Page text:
COLORADO RIVER GORGE
General Description: A steep route into an incredible gorge
Best Season: March-May, late September-November. Foot travel in this gorge should only be attempted when the river is very low or altogether dry. Elevation: 5,300’ --- 3,160’
Length: 1 mile to Blue Spring
Time Needed: 2 days, or 4-8 hours to go down and back out in 1 day.
Difficulty: Difficult (climbing)
Maps: USGS; Blue Spring 7.5
Permits: Navajo reservation permit. Obtain in Cameron at the visitor center/ranger station at the junction of highways 89 and 64. Call (520) 679-2303 for more information.
Access: From Cameron, take highway 64 west into Grand Canyon National Park. The road you want is about 50 yards beyond the Desert View entrance station. Unless you can sweet-talk the entrance guard, you'll have to pay the $20 entrance fee to the park. Once past the entrance station, turn right onto Cape Solitude Road. This road is steep, rocky, and can be muddy. It requires a fourwheel drive and some off-road driving skill!
In 1 mile down Cape Solitude Road, stay to the left. The right fork leads to a sewage lagoon. At 3.4 miles from highway 64, bear left. At 9.0 miles stay straight. At 12.4 miles, stay left. At 13.3 miles, bear left. At 13.9 miles, take a deep breath, you've made it.
Your destination is a point on the rim of the gorge just west of Gold Hill. Don't confuse Gold Hill with Cedar Mountain. Cedar Mountain is the most prominent butte in the area, and it is covered with juniper trees. Gold Hill is much smaller, nearly void of trees and closer to the rim of the gorge. Both Gold Hill and Cedar Mountain are visible from highway 64, many miles before the entrance to the park.
Description: Before setting out on this trip, check on the current
flow of the Little Colorado River at Cameron. If it is more than 50 cubic
feet per second, don't go. Crossing the river will be hazardous, and the
lovely blue water of Blue Spring will be drowned out by the chocolate
brown water of the main river. Ideal conditions are when the Little
Colorado is dry or just a trickle, like less than 10 c.f.s. You can make a
quick scan of the flow below the bridge in Cameron. If it is anything more
than a little creek here, it is too high.
This steep route leads into the impressive Little Colorado River Gorge at Blue Spring, the source of the Little Colorado's azure blue flow. With binoculars, you should be able to spot the spring from the canyon rim. The route begins just east of the parking spot. On the map, it is to the northwest, or just downstream, of Blue Spring. Cairns will lead you all the way down through cliffs of Kaibab limestone and Coconino sandstone, then across a bench of Hermit shale. The final cliff just above the river is Redwall limestone. To get through this layer, the route leads upstream about 200 yards before descending a short, moderate slope to the river.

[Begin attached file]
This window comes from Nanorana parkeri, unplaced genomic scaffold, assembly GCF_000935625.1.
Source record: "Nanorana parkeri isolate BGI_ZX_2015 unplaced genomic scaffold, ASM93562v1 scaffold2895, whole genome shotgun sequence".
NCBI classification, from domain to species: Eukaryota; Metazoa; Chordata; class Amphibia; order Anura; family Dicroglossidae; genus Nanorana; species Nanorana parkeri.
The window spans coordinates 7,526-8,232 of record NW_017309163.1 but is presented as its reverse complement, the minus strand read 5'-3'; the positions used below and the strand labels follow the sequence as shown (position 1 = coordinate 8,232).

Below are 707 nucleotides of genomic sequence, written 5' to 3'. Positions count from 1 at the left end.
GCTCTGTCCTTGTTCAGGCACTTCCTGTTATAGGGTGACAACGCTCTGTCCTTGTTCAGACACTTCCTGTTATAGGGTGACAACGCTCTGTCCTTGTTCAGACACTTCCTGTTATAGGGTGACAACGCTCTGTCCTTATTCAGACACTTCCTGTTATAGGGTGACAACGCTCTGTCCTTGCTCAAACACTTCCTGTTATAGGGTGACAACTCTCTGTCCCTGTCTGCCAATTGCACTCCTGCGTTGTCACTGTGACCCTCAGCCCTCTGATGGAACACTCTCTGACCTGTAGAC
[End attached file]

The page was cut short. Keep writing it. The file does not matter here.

If you're an acrophobiac (fear of high places), this trip isn't for you. There are a couple of spots along this route where you may want to shed your pack to downclimb. The climbs are mostly grade 4 scrambles, with one or two spots bordering on 5th class climbing. The exposure on some of the scrambles is huge. Up to 200 feet of air hangs beneath your toes in places. All the moves with big exposure, though, are class 4. If you are comfortable around high places, there should be no problems, but if you are uneasy around heights, this will be challenging.
Once at the bottom, you can enjoy beaches of sand and Blue Spring an outlet for a large portion of northern Arizona's subterranean water. It gushes out of the river left bank of Redwall limestone with a Caribbean-like turquoise blue color. The temperature of the water nearly emulates the tropics too, it is over 70 degrees Fahrenheit. The combination of warm, clear water and a deep gorge make this spot an Eden.
Downstream, more springs add to the river's flow and canyoneers can expect lots of swimming and wading. I have only explored 1 mile below the springs, and I had to swim once in that stretch. It is about 12 miles to the Colorado River from Blue Spring. If you go that far, you technically need a permit from the park.
My upstream progress is even less impressive than my downstream. I was turned back in 0.5 miles by quicksand. There is supposedly quicksand in the Little Colorado Gorge, and though I can't imagine it's as lethal as the maidensucking stuff we see in the movies, the squishy thigh deep mud I encountered was intimidating enough to turn me back. Progress could safely be made through here if two people crossed pools separately and carried a rope. It would definitely be a muddy experience.
The real problem with exploring this gorge beyond Blue Spring is timing. Ideal conditions are found only after a prolonged dry spell, and finding good water could be a problem then. Your best chances for exploring the Little Colorado Gorge would probably come in June (after spring runoff), October or early November (after monsoon season, but before winter sets in).